Just in time for Independence Day, Fox News’ Megyn Kelly hosted a two part preview of an interview with Bill Ayers that will air in full July 4. The July 2 segment pitted the former Weather Underground bomber against conservative filmmaker Dinesh D'Souza, who’s new film, “America” was also released July 2.
Ayers, who never repented of bombings and other crimes, is now somehow a college professor and education theorist. In 2008, Barack Obama downplayed Ayers as “a guy who lives in my neighborhood,” but the two sat on philanthropic boards together and Obama actually kicked off his political career with an event Ayers’ hosted in his home. Some, including Stanley Kurtz, believe the association is much deeper than “guy in the neighborhood.”
ABC and NBC on Wednesday night and Thursday morning avoided a bleak new poll labeling Barack Obama the "worst president" since World War II. Only CBS This Morning on Thursday bothered to cover the story, allowing 21 seconds to the dour forecast. Guest co-host Anthony Mason explained, "Since World War II ended, 12 men have been President of the United States. A new Quinnipiac University poll puts President Obama on the bottom of that list." [See video below. MP3 audio here.]
The journalist added, "Thirty three percent of Americans rate him as the worst President." Only 13 percent said Richard Nixon. Not mentioned by Mason was the fact that the survey also shows that 45 percent think America would be better off if Romney had been elected. Only 38 percent say worse. Obama's overall approval rating stands at 40 percent. In contrast, ABC and NBC have played up the "worst" label when it applied to George W. Bush.
Ever since the border patrol began sending hundreds of illegal immigrants from Texas to the town of Murrieta, California, despite opposition from local residents, the folks at NBC News have repeatedly failed to use the term “illegal immigrant” to describe the confrontation between the two sides.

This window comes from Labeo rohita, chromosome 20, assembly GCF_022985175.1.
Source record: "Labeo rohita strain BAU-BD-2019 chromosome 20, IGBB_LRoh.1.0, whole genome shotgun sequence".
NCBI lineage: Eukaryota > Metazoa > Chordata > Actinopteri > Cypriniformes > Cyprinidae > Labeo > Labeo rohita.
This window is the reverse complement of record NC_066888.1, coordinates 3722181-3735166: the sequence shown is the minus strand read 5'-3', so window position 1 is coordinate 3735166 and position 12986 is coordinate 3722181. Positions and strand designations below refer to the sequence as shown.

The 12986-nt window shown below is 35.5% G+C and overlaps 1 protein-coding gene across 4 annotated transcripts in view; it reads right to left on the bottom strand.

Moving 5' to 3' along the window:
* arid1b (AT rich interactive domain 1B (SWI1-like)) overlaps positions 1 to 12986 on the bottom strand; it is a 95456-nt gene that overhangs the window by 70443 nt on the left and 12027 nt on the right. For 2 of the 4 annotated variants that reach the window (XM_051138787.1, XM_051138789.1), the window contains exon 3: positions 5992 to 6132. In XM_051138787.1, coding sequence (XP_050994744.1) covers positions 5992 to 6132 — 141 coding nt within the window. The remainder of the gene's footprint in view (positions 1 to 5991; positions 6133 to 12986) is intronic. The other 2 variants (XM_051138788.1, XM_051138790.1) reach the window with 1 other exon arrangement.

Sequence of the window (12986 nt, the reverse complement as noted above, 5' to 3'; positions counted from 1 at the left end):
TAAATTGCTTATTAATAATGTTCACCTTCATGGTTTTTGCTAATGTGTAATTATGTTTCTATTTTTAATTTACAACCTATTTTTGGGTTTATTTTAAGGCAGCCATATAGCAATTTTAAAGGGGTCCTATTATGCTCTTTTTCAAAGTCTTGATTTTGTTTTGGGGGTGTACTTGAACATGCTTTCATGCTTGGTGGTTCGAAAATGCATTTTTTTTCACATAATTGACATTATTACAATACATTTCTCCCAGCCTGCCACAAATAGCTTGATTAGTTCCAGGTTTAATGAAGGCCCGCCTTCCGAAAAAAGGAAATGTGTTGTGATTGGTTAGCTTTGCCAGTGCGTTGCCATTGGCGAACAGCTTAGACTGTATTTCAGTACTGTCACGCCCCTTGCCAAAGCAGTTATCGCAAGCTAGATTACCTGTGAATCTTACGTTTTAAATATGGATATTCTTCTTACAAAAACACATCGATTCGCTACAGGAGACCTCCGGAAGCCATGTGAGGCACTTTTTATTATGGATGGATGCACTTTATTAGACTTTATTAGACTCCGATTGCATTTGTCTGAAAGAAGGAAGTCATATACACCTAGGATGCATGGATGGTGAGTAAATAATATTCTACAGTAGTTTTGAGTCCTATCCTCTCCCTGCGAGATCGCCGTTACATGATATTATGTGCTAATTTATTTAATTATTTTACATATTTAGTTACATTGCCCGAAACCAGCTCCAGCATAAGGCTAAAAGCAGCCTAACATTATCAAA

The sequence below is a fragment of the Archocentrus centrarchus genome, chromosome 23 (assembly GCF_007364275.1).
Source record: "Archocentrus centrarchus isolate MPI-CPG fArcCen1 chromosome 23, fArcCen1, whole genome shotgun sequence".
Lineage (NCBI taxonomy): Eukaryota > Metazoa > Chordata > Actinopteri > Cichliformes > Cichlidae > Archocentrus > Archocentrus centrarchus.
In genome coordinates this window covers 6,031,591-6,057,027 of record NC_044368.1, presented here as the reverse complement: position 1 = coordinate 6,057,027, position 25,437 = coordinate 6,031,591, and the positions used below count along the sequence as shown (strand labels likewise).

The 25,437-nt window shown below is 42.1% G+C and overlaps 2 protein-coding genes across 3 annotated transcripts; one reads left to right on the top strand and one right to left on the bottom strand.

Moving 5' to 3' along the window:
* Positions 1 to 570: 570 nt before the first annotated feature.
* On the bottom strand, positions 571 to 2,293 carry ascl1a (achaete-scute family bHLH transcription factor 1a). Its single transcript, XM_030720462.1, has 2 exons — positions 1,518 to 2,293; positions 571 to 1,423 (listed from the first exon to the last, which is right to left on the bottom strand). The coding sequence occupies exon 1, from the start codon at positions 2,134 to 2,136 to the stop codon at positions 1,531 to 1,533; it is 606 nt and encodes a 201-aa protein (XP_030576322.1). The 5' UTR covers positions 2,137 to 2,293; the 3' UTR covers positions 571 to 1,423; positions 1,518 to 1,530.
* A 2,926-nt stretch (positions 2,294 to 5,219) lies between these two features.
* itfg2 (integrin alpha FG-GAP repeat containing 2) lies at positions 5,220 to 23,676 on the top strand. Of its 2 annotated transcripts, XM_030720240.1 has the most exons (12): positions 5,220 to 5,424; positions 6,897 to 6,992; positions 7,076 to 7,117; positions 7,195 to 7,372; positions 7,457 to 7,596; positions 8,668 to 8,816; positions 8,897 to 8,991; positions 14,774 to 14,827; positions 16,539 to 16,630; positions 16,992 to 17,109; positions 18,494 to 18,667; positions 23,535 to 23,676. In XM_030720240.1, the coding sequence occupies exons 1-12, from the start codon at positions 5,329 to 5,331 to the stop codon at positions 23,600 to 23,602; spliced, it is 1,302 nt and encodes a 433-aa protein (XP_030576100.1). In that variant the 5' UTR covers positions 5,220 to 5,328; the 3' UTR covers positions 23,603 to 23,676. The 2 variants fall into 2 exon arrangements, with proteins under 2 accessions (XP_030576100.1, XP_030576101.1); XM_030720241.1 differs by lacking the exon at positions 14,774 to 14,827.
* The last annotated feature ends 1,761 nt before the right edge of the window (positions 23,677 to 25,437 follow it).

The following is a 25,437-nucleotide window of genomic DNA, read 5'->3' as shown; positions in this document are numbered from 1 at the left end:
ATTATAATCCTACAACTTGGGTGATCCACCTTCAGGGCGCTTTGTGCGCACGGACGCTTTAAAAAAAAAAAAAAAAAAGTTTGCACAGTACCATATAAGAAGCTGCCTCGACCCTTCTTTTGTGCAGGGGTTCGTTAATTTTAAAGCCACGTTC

On Thursday, July 3, NBC’s Today continued to omit the term “illegal immigrant” from its lexicon. In fact, it has been the only one of the "big three" networks to not use the term when reporting on the situation in Murrieta. Instead, its reporters continue to refer to them as “undocumented immigrants.” [See video below.]
If you’re choosing one person who best represents America’s journalistic establishment, it’d be hard to top Steve Coll, a former Washington Post reporter and managing editor who’s now dean of Columbia University’s journalism school; a member of the Pulitzer Prize board; and a staff writer for the New Yorker.
On Wednesday, Coll posted a piece on the New Yorker’s website in which he argued that if the Supreme Court were to consistently apply the religious-freedom principle it endorsed in the Hobby Lobby case, it would have to allow an essentially Taliban-owned U.S. corporation to deny insurance coverage for polio vaccines for the children of its employees, since the Taliban believe that such vaccines, in Coll’s words, “violate God’s law.”
NBC's morning and evening newscasts have yet to cover the pro-democracy protests in Hong Kong on Tuesday. That day, ABC's World News labeled the demonstration "one of the largest marches in Hong Kong's history" during an 18-second news brief, but failed to mention that the communist Chinese government was the target of the participants. The network's morning show, Good Morning America, has yet to devote any air time to the protest.